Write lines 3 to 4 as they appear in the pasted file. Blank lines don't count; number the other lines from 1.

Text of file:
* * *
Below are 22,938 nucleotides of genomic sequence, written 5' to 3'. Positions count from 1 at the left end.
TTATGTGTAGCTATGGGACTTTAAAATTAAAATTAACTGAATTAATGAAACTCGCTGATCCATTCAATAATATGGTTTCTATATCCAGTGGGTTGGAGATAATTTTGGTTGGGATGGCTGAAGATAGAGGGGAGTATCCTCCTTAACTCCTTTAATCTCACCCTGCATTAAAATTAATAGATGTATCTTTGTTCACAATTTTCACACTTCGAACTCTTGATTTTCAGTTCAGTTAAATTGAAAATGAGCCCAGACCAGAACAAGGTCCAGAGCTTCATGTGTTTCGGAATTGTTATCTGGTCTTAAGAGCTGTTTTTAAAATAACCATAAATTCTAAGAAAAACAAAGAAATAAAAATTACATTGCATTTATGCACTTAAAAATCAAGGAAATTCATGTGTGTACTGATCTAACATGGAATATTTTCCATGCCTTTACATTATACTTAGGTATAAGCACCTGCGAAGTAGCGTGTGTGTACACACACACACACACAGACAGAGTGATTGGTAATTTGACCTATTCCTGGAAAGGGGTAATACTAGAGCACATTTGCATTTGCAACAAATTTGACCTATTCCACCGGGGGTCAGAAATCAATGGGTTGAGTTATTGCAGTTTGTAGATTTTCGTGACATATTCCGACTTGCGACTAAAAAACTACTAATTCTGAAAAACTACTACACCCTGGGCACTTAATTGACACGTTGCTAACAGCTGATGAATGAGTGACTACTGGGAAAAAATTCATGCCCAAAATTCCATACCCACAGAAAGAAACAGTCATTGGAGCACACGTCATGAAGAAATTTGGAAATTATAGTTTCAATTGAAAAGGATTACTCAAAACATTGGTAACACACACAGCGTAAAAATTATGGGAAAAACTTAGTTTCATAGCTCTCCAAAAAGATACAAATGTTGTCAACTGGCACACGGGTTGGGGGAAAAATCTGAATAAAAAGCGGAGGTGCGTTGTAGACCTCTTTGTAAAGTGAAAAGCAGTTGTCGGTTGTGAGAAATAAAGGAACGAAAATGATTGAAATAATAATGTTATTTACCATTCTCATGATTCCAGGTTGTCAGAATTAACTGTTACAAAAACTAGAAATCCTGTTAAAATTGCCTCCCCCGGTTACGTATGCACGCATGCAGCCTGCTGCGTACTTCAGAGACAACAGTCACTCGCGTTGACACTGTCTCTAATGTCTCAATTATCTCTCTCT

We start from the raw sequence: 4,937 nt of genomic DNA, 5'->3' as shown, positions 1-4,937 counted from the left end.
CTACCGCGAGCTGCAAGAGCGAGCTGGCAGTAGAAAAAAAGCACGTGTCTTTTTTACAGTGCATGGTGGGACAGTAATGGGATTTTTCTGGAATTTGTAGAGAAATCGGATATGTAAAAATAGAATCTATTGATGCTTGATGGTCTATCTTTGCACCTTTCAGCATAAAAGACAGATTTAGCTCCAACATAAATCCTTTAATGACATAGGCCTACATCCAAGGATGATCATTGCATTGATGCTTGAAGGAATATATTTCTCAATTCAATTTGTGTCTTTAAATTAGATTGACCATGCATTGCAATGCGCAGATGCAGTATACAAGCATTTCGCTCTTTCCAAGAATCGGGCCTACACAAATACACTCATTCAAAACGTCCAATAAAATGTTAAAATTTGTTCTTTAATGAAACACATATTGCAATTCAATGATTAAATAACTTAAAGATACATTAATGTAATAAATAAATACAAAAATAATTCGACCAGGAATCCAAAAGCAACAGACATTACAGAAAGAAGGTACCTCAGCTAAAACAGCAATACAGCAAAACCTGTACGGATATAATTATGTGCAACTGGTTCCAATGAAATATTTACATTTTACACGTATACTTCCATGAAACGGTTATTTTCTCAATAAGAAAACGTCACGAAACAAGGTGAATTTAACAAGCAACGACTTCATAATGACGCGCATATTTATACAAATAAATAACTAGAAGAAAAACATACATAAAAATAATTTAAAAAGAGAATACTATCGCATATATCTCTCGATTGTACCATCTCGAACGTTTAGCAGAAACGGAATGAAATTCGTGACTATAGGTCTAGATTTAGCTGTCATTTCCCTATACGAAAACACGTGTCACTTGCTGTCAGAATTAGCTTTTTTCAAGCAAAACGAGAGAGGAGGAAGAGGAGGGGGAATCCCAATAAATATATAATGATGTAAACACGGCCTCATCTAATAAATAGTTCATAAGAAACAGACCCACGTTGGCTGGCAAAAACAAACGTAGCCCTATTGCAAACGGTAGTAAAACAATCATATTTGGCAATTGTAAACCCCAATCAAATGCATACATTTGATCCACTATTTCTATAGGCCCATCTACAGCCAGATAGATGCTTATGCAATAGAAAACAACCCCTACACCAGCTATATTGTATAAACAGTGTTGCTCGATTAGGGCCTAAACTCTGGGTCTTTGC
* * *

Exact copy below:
We start from the raw sequence: 4,937 nt of genomic DNA, 5'->3' as shown, positions 1-4,937 counted from the left end.
CTACCGCGAGCTGCAAGAGCGAGCTGGCAGTAGAAAAAAAGCACGTGTCTTTTTTACAGTGCATGGTGGGACAGTAATGGGATTTTTCTGGAATTTGTAGAGAAATCGGATATGTAAAAATAGAATCTATTGATGCTTGATGGTCTATCTTTGCACCTTTCAGCATAAAAGACAGATTTAGCTCCAACATAAATCCTTTAATGACATAGGCCTACATCCAAGGATGATCATTGCATTGATGCTTGAAGGAATATATTTCTCAATTCAATTTGTGTCTTTAAATTAGATTGACCATGCATTGCAATGCGCAGATGCAGTATACAAGCATTTCGCTCTTTCCAAGAATCGGGCCTACACAAATACACTCATTCAAAACGTCCAATAAAATGTTAAAATTTGTTCTTTAATGAAACACATATTGCAATTCAATGATTAAATAACTTAAAGATACATTAATGTAATAAATAAATACAAAAATAATTCGACCAGGAATCCAAAAGCAACAGACATTACAGAAAGAAGGTACCTCAGCTAAAACAGCAATACAGCAAAACCTGTACGGATATAATTATGTGCAACTGGTTCCAATGAAATATTTACATTTTACACGTATACTTCCATGAAACGGTTATTTTCTCAATAAGAAAACGTCACGAAACAAGGTGAATTTAACAAGCAACGACTTCATAATGACGCGCATATTTATACAAATAAATAACTAGAAGAAAAACATACATAAAAATAATTTAAAAAGAGAATACTATCGCATATATCTCTCGATTGTACCATCTCGAACGTTTAGCAGAAACGGAATGAAATTCGTGACTATAGGTCTAGATTTAGCTGTCATTTCCCTATACGAAAACACGTGTCACTTGCTGTCAGAATTAGCTTTTTTCAAGCAAAACGAGAGAGGAGGAAGAGGAGGGGGAATCCCAATAAATATATAATGATGTAAACACGGCCTCATCTAATAAATAGTTCATAAGAAACAGACCCACGTTGGCTGGCAAAAACAAACGTAGCCCTATTGCAAACGGTAGTAAAACAATCATATTTGGCAATTGTAAACCCCAATCAAATGCATACATTTGATCCACTATTTCTATAGGCCCATCTACAGCCAGATAGATGCTTATGCAATAGAAAACAACCCCTACACCAGCTATATTGTATAAACAGTGTTGCTCGATTAGGGCCTAAACTCTGGGTCTTTGC